It’s not like the Playstations and Xboxes don’t have memorable heroes, villains, environments and music — Kratos, Master Chief and Liberty City are all pop-cultural touchstones. But perhaps because these mature-rated titles were first experienced by older gamers, they don’t share the same emotional resonance. They’re also more closely associated with their developers (David Jaffe, Bungie and Rockstar, respectively) than Sony or Microsoft. The Nintendo Entertainment System, launched in 1985, was the first game machine for the first generation of gamers to not put down the control pad. As Ryan says, "This is a gift for those who have been dedicated to Nintendo for a long while,” and these lifers will get the most out of Super Smash — though it also serves as a newbie-schooling reminder of where the Wii came from.

While other companies have grown-up and moved on — remember the PS1’s Crash Bandicoot? Yeah, me neither — Nintendo stuck by its original mascots like Mario, Samus and Link. WarioWare is rooted in self-referential humour alluding to Nintendo’s primitive low-bit eras while Super Paper Mario’s 2D vs. 3D aesthetic is essentially a riff on Nintendo’s evolution from side-scrollers. When downloading a game on Wii’s Virtual Console, the downloading screen is Mario head-smashing bricks, complete with 1985 chiptune sounds. Even Mario Galaxy, for all its gravitational innovation, is still about the same mustachioed plumber, pink princess and green pipes.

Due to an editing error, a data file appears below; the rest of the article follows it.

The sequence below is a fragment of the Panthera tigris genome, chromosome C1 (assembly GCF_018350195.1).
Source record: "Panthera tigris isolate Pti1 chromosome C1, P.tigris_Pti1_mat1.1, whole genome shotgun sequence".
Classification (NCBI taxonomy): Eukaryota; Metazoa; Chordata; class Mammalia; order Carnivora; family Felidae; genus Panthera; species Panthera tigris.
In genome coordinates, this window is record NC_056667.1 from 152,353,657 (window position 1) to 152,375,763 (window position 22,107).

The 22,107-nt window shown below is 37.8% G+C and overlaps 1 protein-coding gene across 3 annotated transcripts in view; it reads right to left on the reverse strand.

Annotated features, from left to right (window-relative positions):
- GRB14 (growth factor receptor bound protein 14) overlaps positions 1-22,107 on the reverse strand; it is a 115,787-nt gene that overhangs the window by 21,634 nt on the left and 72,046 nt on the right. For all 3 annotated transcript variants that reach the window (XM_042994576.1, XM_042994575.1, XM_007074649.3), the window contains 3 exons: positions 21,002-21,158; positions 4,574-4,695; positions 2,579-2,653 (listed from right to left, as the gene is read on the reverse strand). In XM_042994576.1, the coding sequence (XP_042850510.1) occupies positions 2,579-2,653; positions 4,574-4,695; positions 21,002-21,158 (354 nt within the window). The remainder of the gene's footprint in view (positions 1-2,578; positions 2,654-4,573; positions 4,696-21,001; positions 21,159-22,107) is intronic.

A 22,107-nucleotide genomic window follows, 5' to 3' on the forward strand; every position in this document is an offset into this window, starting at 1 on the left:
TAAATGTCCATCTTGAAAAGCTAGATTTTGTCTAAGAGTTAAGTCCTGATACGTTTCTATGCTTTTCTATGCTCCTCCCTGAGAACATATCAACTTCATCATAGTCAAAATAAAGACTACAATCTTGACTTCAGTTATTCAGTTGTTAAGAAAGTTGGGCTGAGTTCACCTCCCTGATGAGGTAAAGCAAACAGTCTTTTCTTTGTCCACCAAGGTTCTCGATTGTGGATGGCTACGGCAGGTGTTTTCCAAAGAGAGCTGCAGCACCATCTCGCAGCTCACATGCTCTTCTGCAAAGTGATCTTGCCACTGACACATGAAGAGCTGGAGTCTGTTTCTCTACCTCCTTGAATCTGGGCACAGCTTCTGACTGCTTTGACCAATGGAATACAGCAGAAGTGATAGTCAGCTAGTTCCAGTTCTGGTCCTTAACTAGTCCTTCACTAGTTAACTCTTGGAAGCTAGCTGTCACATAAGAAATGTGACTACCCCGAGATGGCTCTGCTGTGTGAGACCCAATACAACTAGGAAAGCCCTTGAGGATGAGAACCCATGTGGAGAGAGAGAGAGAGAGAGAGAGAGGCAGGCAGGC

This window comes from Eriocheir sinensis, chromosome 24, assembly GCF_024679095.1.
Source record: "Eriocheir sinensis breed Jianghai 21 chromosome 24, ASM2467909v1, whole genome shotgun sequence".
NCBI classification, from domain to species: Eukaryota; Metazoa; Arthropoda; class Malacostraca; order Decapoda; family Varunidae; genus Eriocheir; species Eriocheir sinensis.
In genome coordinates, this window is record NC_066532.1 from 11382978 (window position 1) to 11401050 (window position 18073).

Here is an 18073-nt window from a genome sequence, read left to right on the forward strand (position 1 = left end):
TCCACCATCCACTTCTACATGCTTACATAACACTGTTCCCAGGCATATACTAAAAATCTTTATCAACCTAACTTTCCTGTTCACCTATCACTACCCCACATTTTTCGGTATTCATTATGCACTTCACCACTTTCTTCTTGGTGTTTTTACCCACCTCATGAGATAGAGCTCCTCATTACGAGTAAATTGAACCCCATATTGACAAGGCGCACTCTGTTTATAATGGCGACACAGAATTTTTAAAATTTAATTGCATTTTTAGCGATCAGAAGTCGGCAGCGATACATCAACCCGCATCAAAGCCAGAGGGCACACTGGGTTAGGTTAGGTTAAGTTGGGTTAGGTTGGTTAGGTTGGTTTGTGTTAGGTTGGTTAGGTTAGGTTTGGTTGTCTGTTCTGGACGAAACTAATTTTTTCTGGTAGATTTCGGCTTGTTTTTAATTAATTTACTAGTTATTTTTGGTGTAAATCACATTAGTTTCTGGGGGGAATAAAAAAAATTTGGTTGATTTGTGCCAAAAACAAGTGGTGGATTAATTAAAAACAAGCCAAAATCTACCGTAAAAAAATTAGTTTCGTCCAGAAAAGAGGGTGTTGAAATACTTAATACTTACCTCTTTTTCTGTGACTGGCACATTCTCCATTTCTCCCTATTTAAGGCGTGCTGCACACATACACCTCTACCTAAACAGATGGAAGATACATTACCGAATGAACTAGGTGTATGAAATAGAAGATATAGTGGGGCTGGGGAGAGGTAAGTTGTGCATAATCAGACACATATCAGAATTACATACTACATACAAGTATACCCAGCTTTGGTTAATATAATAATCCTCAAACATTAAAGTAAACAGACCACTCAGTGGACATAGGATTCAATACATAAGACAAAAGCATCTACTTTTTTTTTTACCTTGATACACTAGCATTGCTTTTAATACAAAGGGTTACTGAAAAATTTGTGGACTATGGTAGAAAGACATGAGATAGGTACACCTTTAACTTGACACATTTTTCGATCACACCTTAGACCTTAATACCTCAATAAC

Nintendo has spent decades creating a self-contained universe similar to those of Marvel and DC comics or Dungeons & Dragons’ Forgotten Realms. Its characters, both famous and obscure, regularly make cameos in each other’s games, as do musical themes and even weapons, items and power-ups. Mario Kart Wii even won praise for including 16 "retro” tracks from past entries. It’s that familiarity with Nintendo’s stable that engenders such dedication from its fan base. But all is not Princess Peachy in Nintendoland. Nostalgia alone couldn’t make the GameCube more than a distant third during the last-gen and they haven’t launched a new character in years. DS titles Brain Age and Nintendogs aren’t technically "games,” 2001’s Pikmin barely caught on and 2006’s Chibi-Robo! was unable to break through despite being one of Nintendo’s best games ever.

"I guess I don’t necessarily see my job as creating new characters as it is creating new experiences,” said Mario/Zelda creator Shigeru Miyamoto, referencing Wii Sports, Wii Play and Wii Fit, in a 2007 interview. "For characters, we came up with the concept of the Miis and that allows people to come up with their own characters.” But even he knows that’s not the same thing and hinted Nintendo was working on some new intellectual property for release this year, which may be announced at this summer’s E3 conference. It’s a testament to Nintendo’s classic line-up that it has proven so enduring, but the Wii’s momentum should be leveraged to bring in fresh blood — yeah, yeah, Nintendo games generally don’t feature blood, but y’know what I mean.

Not that character recycling matters to the hardcore loyalists. Casual gamers consider Super Smash and Mario Kart cacophonic fighting/racing fun with cartoonish violence doled out by vaguely familiar game mascots. But for nostalgia-fuelled Nintendophiles, the backbone of the company’s success, fan service like this is manna from mushroom heaven. Wii franchise updates have been admittedly awesome — and they are where younger gamers’ future nostalgia will sprout from — but Nintendo needs to stop circling the Mario Kart track and create new characters, even if only to add to the inevitable next iteration of Super Smash.